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From: Edward Diener (eddielee_at_[hidden])
Date: 2004-07-02 22:33:10

Vladimir Prus wrote:
> Edward Diener wrote:
>>> 1. Make the library interface templated.
>>> 2. Use narrow classes: e.g. string
>>> 3. Use wide classes: e.g. wstring
>>> 4. Have some class which works with ascii and unicode.
>>> The first approach is bad for code size reasons. If the library does
>>> substantial work (e.g. HTTP library), it better be dynamic library,
>>> so that applications don't have include all the code. Of course, you
>>> might want static linking, but dynamic linking should be possible
>>> too.
>> One could quite easily provide separate libraries for different
>> character types, if a library was necessary in the first place.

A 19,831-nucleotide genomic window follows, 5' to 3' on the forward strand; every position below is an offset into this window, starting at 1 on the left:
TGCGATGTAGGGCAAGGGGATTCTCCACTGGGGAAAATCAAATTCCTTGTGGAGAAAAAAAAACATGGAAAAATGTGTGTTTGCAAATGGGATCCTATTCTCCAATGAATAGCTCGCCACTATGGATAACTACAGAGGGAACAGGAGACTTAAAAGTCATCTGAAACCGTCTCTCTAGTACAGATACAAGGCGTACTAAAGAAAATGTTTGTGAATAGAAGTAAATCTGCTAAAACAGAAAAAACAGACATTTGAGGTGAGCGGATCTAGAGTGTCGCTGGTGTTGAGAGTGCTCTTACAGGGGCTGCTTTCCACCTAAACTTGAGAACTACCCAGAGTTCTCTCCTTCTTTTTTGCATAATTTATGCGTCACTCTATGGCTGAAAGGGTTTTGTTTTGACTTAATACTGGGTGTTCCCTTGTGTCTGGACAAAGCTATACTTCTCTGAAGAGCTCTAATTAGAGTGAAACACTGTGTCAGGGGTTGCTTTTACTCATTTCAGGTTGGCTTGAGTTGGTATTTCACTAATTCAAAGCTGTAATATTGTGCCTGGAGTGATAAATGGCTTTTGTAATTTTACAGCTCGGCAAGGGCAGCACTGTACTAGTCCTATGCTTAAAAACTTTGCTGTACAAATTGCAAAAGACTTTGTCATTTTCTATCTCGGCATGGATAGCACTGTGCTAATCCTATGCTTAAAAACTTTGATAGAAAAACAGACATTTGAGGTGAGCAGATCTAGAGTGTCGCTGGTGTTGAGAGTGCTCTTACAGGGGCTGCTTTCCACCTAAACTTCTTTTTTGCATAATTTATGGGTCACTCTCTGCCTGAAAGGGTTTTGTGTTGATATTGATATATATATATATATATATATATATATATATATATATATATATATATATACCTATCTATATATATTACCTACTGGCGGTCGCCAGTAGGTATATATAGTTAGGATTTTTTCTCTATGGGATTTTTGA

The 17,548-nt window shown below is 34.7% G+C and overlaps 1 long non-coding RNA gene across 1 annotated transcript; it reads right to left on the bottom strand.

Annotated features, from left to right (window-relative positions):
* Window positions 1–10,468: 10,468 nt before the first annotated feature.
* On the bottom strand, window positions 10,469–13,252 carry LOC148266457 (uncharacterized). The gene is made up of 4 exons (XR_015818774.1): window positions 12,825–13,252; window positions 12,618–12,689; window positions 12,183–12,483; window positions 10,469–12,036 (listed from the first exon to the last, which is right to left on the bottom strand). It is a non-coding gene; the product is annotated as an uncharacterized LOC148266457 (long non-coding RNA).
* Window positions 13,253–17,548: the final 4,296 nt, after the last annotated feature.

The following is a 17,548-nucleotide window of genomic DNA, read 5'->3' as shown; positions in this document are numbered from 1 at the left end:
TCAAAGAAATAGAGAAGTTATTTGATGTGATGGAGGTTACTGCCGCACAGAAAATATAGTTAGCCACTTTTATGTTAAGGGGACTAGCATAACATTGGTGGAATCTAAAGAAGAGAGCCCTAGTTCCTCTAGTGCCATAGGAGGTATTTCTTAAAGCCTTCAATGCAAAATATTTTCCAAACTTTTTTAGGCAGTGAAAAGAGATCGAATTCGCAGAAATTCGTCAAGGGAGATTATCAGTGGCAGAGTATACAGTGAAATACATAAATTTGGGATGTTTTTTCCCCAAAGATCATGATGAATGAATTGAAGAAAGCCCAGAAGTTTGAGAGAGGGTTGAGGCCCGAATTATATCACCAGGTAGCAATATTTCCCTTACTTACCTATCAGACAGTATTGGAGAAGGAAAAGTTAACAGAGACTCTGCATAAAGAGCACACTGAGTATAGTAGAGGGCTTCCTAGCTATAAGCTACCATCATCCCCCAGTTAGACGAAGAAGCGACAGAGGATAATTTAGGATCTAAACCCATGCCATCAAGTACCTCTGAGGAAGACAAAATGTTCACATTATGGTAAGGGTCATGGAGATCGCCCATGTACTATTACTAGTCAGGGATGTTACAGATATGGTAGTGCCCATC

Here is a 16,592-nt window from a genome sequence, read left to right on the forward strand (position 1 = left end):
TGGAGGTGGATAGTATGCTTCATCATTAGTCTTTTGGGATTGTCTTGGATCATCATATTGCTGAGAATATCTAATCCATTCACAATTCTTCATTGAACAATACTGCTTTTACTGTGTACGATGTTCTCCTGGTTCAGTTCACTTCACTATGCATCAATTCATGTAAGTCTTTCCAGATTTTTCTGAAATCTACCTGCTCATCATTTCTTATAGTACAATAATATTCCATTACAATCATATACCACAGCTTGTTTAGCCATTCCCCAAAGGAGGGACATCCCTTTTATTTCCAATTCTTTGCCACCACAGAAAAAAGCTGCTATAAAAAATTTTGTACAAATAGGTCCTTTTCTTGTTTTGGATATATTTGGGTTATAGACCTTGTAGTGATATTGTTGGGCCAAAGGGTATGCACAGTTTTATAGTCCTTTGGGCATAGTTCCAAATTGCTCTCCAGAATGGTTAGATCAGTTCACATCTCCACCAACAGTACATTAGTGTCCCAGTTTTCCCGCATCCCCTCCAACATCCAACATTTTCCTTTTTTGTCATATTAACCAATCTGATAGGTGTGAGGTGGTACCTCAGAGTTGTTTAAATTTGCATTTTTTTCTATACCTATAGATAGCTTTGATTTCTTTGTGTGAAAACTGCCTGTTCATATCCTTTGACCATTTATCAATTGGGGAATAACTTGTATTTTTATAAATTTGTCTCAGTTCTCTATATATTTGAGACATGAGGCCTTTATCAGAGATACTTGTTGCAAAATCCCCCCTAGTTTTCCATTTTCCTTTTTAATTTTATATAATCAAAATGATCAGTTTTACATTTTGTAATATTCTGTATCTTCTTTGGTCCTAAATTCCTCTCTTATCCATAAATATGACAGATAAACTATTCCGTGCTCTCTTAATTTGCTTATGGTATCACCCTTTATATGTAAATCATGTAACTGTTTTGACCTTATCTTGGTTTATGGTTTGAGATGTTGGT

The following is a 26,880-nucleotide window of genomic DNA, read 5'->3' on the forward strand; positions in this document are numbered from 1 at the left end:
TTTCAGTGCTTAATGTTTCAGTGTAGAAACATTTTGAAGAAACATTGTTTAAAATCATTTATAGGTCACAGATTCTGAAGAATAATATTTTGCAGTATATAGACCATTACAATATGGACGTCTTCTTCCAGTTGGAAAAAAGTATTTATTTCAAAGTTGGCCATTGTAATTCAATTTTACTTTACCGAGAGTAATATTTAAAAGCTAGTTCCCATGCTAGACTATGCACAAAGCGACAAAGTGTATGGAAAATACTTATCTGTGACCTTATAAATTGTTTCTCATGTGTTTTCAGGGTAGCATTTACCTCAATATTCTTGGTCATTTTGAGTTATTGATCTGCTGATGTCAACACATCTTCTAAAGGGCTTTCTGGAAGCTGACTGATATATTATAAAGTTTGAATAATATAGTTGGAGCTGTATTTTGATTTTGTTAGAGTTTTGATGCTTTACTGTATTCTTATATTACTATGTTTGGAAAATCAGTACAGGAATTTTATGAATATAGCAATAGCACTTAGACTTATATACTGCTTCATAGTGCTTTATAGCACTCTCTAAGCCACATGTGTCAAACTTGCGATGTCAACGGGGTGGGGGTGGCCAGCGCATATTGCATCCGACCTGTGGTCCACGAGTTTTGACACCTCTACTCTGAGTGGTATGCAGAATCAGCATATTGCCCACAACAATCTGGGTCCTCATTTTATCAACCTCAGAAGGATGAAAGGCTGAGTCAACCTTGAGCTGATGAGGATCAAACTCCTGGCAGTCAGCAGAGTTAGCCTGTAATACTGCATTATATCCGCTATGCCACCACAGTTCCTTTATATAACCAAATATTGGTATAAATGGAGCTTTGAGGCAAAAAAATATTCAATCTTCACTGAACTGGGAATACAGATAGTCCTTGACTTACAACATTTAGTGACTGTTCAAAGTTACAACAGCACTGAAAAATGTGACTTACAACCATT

> Yea, but whether as two separate file or one file, the size is still
> twice as large. E.g. if on a typical Linux system, just one
> application uses wide version, you have to install both wide and
> narrow version. Here on my box, the size of /usr/lib in 1.2G. Making
> it into 2.4G does not seem right ;-)

Why would you install both a narrow character version and a wide character
version if you are only going to use one or the other ? Of course if you
have applications which use both, you need to install both, but that doesn't
make every application twice as large.

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